The biggest noticeable difference between the Phantom 4 Pro and the Mavic Pro is of course the physical size. This is something to take into account if you are looking at purchasing a drone. Not only is it a lot larger than than the Mavic Pro, but it is also a lot louder. I didn’t really appreciate just how quiet the Mavic Pro is until I compared it to the Phantom 4 Pro. The Phantom 4 Pro is also bright white which means it stands out a lot more and is a lot easier to identify when it is flying in the sky. This is both a plus and a minus. From a safety point of view the Phantom 4 Pro is much easier to keep track of. On the downside, when we were flying the Phantom 4 Pro we definitely were drawing a lot more attention. Jeff told me that when he was visiting friends in the country, he decided to take a video of their house from above. It wasn’t long before a neighbor from down the street came out to see what was going on. He heard a noise and thought somebody was using a chainsaw on a Sunday. The Mavic Pro’s small size and low noise output means it can be used in a lot of situations where you don’t want to draw attention to what you are doing.
When operating the Phantom 4 Pro you will find it fairly straight forward if you are used to flying any of the other Phantom models. Having the option of choosing a built-in 5.5″ screen is really nice and it means you don’t have to use your iPhone or iPad to operate your drone. When Jeff and I were flying we found that the operational range we were getting from the Mavic and Phantom before we started to get interference was very similar.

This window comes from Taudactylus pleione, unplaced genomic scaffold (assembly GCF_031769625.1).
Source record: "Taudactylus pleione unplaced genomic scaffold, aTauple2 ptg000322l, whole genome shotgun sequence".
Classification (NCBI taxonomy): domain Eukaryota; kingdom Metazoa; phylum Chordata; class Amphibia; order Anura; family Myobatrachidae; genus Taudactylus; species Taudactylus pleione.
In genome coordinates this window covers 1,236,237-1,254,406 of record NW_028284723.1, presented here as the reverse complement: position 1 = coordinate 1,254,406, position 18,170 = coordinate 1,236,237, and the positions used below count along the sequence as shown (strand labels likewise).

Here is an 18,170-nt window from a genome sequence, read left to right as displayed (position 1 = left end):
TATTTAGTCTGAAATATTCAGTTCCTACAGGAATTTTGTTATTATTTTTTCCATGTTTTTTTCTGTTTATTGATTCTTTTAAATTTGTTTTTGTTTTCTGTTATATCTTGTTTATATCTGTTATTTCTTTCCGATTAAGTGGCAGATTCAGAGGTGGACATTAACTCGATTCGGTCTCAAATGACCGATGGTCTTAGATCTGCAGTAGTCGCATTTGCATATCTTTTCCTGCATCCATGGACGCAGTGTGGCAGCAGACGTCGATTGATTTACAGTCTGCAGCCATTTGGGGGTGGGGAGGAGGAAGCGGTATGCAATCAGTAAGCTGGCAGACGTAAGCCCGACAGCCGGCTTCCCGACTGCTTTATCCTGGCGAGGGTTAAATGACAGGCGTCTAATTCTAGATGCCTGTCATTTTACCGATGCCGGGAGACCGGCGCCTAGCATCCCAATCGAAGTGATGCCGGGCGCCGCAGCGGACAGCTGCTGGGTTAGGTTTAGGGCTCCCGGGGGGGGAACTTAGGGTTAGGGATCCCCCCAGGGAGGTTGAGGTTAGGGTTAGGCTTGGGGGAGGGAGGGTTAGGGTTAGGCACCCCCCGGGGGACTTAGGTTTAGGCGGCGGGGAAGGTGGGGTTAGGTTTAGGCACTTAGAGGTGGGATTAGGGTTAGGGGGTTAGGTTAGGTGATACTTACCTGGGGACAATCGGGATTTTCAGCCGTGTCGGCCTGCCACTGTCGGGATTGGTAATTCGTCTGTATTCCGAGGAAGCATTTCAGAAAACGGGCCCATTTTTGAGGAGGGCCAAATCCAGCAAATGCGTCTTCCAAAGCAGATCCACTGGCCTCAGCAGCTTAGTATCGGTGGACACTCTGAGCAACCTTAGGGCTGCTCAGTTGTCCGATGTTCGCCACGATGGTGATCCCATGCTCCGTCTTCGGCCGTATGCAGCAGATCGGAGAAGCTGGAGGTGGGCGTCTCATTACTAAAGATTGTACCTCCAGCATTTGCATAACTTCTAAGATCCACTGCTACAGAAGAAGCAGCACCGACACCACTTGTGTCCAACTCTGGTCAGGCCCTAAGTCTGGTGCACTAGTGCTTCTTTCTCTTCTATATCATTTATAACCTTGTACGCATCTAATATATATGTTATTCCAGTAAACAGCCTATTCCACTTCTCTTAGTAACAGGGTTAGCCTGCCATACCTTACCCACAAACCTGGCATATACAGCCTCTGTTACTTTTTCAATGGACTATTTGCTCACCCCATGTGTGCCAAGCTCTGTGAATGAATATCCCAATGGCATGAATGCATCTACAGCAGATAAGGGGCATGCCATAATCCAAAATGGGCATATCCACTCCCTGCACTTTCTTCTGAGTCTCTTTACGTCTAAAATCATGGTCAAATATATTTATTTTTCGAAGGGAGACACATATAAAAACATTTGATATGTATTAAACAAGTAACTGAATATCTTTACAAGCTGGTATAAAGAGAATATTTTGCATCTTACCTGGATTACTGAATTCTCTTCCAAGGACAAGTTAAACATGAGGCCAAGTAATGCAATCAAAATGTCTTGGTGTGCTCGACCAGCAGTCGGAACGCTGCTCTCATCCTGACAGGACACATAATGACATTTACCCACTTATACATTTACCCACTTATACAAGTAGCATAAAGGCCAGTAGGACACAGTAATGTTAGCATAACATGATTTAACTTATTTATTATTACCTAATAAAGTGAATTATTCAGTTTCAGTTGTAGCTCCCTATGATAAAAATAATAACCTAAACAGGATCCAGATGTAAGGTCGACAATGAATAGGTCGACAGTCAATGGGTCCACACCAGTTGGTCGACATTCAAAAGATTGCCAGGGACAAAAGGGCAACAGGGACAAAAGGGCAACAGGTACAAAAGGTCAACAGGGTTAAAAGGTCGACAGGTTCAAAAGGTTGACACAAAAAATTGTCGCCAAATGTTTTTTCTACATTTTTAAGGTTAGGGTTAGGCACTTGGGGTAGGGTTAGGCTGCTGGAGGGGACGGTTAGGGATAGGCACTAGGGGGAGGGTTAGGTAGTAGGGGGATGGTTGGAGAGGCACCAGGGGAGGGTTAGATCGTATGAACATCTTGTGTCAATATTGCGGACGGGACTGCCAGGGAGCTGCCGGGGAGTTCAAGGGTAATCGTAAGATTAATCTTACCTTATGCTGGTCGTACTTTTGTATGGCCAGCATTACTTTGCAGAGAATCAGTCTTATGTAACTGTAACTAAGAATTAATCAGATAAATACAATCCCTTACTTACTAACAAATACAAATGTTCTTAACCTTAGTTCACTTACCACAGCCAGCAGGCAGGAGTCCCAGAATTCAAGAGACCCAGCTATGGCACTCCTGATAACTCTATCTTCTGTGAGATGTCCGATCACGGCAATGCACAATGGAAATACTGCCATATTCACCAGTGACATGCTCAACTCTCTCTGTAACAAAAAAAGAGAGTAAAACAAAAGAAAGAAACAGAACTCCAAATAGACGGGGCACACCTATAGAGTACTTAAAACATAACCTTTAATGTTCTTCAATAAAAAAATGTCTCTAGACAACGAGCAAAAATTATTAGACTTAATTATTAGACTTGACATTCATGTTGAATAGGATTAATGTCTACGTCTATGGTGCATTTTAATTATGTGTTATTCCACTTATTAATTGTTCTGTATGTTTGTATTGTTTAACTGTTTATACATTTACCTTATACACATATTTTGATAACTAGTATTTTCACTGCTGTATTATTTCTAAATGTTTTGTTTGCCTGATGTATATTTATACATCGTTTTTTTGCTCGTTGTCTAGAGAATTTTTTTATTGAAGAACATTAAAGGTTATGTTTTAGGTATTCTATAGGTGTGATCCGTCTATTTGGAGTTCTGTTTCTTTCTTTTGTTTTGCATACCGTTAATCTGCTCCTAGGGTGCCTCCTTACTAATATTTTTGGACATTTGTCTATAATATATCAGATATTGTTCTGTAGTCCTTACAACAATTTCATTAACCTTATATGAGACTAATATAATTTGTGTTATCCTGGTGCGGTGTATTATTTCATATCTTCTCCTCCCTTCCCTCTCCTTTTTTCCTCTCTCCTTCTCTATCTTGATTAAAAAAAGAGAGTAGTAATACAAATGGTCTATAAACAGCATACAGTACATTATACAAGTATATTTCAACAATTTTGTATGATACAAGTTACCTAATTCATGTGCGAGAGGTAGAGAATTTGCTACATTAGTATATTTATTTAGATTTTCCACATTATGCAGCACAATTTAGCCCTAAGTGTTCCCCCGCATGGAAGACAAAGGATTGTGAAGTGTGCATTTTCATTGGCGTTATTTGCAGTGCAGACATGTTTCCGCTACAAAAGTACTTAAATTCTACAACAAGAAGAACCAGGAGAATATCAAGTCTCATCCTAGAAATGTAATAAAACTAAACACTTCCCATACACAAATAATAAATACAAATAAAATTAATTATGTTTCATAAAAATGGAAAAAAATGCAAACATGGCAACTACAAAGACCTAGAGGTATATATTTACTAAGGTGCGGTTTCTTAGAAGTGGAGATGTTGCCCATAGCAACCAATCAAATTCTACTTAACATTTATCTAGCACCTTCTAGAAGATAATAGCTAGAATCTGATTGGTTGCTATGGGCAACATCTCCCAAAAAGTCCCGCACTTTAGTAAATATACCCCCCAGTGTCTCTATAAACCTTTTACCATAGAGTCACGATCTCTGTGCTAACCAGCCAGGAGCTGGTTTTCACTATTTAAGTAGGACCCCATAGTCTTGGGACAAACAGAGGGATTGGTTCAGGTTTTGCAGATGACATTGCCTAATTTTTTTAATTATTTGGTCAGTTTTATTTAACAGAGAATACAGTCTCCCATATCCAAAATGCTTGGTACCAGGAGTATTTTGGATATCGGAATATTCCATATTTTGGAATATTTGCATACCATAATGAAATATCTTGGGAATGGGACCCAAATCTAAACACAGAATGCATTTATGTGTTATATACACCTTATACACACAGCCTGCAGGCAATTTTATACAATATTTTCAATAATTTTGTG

Both drones were extremely stable even in light winds and when the Phantom 4 Pro is hovering you would swear that you are looking at a locked off tripod shot from a building – its that good. That said, the Mavic Pro also does a very good job given its small size.
DJI claim that you can get up to 30 minutes flight time from the DJI Phantom 4 Pro and 27 minutes from the Mavic Pro. During our flights it was interesting to see that Jeff was always bringing the Phantom 4 Pro back earlier than the Mavic, but that could easily be put down to the type of flying and the amount of hovering each aircraft was doing. I think in reality it is pretty safe to assume that you will get a similar level of flight time out of both drones.
If you are looking for an affordable, feature packed drone, then what model to choose is a difficult decision. Both the Mavic Pro and the Phantom 4 Pro are great options, each with their own strengths and weaknesses. Do you choose image quality over portability? Both cameras shoot acceptable video. The great thing about the Mavic is you can practically keep it with you wherever you go, or at least keep it in your kit and use it whenever an unexpected opportunity arises. Also, because of its unusual profile and dark color, it almost looks like a bird when seen from a distance. With the Phantom, you make a conscious decision to bring it along. But you bring it when the shot demands higher-quality. It really comes down to what your individual needs are and how you plan on using your drone.
Without a shadow of a doubt the Phantom 4 Pro produces far superior images to the Mavic Pro. I was impressed by the footage you could capture and it’s amazing to think just how good it is considering it’s essentially a consumer product (despite having the word Pro at the end of it). With an improved camera, higher bitrate codec, as well as a host of safety features and flight modes, the Phantom 4 Pro sets a new standard for drones at this price point.